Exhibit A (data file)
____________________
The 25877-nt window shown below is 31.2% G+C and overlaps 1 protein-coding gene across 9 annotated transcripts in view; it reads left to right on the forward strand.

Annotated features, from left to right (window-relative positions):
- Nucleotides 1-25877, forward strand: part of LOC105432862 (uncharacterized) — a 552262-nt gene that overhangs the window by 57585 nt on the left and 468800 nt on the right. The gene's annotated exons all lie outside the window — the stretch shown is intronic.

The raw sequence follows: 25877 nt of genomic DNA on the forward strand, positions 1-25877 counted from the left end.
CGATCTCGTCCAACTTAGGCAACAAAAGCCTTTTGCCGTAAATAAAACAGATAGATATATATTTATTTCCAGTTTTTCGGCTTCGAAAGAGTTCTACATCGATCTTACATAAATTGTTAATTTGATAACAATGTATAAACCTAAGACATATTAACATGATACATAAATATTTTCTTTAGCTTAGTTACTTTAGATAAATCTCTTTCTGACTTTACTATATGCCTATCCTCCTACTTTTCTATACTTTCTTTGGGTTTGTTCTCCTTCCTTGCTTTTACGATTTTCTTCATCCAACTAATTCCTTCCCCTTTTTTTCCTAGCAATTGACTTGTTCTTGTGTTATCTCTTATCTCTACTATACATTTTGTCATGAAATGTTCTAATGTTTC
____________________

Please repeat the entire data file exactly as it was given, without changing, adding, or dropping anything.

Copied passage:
The 25877-nt window shown below is 31.2% G+C and overlaps 1 protein-coding gene across 9 annotated transcripts in view; it reads left to right on the forward strand.

Annotated features, from left to right (window-relative positions):
- Nucleotides 1-25877, forward strand: part of LOC105432862 (uncharacterized) — a 552262-nt gene that overhangs the window by 57585 nt on the left and 468800 nt on the right. The gene's annotated exons all lie outside the window — the stretch shown is intronic.

The raw sequence follows: 25877 nt of genomic DNA on the forward strand, positions 1-25877 counted from the left end.
CGATCTCGTCCAACTTAGGCAACAAAAGCCTTTTGCCGTAAATAAAACAGATAGATATATATTTATTTCCAGTTTTTCGGCTTCGAAAGAGTTCTACATCGATCTTACATAAATTGTTAATTTGATAACAATGTATAAACCTAAGACATATTAACATGATACATAAATATTTTCTTTAGCTTAGTTACTTTAGATAAATCTCTTTCTGACTTTACTATATGCCTATCCTCCTACTTTTCTATACTTTCTTTGGGTTTGTTCTCCTTCCTTGCTTTTACGATTTTCTTCATCCAACTAATTCCTTCCCCTTTTTTTCCTAGCAATTGACTTGTTCTTGTGTTATCTCTTATCTCTACTATACATTTTGTCATGAAATGTTCTAATGTTTC